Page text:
The only people that can produce a "racially" full blood Indian child are two other "racially" full blood Indians. If Neoma were "racially" a full blood Indian as the family lore says, then Wyatt Smith would have had to be a "racially" full blood Indian as well. He wasn't. The results of the Y-DNA test taken by Smith's descendant indicated Wyatt Smith's haplogroup was R-M269, the dominant branch of R1b in Western Europe.
I'm no DNA expert but it defies logic to believe a man with origins in Western Europe fathered a "racially" full blood Indian daughter. The Y-DNA of Wyatt Smith, Warren's purported ancestor, combined with the facts no legitimate Indian nation claims Warren and that her genealogy indicates no Indian ancestry should be the end of it. I fear it won't be.
So America, there you have it--a DNA test that gives information on the origins of one of Warren's purported "full blood" Cherokee ancestors. Take the information and do with it what you will. As I said above, it's a can of worms I'd rather have left sealed, but enough is enough. If Warren wants to continue with this family story that her alleged Smith ancestors were Cherokee, then she must take everything that goes along with it, including the DNA results. Wyatt Smith's paternal origins are from Western Europe. He was not a "racially" full blood Indian. Therefore he could not have fathered a "racially" full blood Indian child.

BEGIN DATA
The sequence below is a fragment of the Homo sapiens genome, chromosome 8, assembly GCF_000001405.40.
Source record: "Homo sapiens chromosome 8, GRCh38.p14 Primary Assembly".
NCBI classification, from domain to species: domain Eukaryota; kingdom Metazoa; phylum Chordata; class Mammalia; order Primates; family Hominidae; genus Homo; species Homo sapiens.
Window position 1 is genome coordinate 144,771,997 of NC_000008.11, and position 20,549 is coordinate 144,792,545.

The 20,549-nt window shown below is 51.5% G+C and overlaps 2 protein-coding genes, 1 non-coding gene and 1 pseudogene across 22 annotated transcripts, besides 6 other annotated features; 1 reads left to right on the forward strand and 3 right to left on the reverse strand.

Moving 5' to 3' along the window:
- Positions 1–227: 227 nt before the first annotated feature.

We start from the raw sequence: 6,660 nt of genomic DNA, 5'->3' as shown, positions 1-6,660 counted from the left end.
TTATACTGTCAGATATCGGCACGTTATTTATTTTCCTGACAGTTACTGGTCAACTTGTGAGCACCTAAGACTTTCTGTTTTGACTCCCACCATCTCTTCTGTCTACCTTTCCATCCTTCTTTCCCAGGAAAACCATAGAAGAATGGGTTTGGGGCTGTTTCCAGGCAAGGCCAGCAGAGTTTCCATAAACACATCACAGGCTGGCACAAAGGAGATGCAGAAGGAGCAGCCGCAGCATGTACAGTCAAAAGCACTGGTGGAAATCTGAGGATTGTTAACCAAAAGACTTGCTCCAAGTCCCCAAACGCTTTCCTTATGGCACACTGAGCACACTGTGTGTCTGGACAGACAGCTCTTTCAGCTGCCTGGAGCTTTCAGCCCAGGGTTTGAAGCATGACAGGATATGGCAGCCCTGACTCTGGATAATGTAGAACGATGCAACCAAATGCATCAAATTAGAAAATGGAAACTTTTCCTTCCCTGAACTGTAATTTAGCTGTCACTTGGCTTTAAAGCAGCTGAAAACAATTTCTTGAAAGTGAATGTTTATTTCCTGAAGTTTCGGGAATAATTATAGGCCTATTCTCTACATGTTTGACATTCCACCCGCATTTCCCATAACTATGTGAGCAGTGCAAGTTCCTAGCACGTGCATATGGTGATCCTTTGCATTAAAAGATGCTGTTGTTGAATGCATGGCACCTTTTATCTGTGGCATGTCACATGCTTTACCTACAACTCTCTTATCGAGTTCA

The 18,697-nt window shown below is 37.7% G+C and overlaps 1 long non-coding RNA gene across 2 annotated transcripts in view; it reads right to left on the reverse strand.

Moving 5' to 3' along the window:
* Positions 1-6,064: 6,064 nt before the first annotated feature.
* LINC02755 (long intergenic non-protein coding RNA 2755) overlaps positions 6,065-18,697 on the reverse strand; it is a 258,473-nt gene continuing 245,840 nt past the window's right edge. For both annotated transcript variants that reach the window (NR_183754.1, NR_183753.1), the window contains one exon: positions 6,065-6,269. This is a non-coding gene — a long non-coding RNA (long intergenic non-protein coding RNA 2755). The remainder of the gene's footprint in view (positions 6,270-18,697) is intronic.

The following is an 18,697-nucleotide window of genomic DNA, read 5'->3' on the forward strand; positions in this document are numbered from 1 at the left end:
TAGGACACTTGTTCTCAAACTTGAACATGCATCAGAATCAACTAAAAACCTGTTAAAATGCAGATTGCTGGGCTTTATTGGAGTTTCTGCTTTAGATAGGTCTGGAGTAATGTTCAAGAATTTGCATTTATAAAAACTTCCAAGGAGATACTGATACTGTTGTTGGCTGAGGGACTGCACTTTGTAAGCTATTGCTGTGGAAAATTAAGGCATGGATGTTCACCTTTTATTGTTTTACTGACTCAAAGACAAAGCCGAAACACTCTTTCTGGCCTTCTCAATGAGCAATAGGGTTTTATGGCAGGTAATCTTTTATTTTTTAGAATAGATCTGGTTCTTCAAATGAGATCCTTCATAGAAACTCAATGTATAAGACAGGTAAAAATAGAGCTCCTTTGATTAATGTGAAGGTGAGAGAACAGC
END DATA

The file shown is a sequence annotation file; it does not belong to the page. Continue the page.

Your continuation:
In closing, I'd like to reiterate that DNA does not, in any way, determine who is or is not considered Native American. There is no DNA test that can determine that. Indian nations determine citizenship just like the United States determines who is American. Americans would never dream of requesting someone get a DNA test to prove they are American. Instead, they might ask to see one's proof or documentation of citizenship in the United States. We in Indian Country understand that. We wish Americans could give our Indian nations the same respect. We are not a race of people that can simply take a DNA test and show we are citizens of one of the various tribes throughout the US. We are citizens of nations and the way we prove it is the exact same way Americans prove they are citizens of the U.S. We provide documentation.
Those are my thoughts for today.
Thanks for reading.
For more information on why calls for a DNA test to prove/disprove one is Native American are dangerous to tribal sovereignty, please read the book, "Native American DNA: Tribal Belonging and the False Promise of Genetic Science" by Kim Tallbear.
The Lambert quote is from "Becoming Indian: The Struggle over Cherokee Identity in the Twenty-first Century" by Circe Sturm.
copyright 2018, Polly's Granddaughter - TCB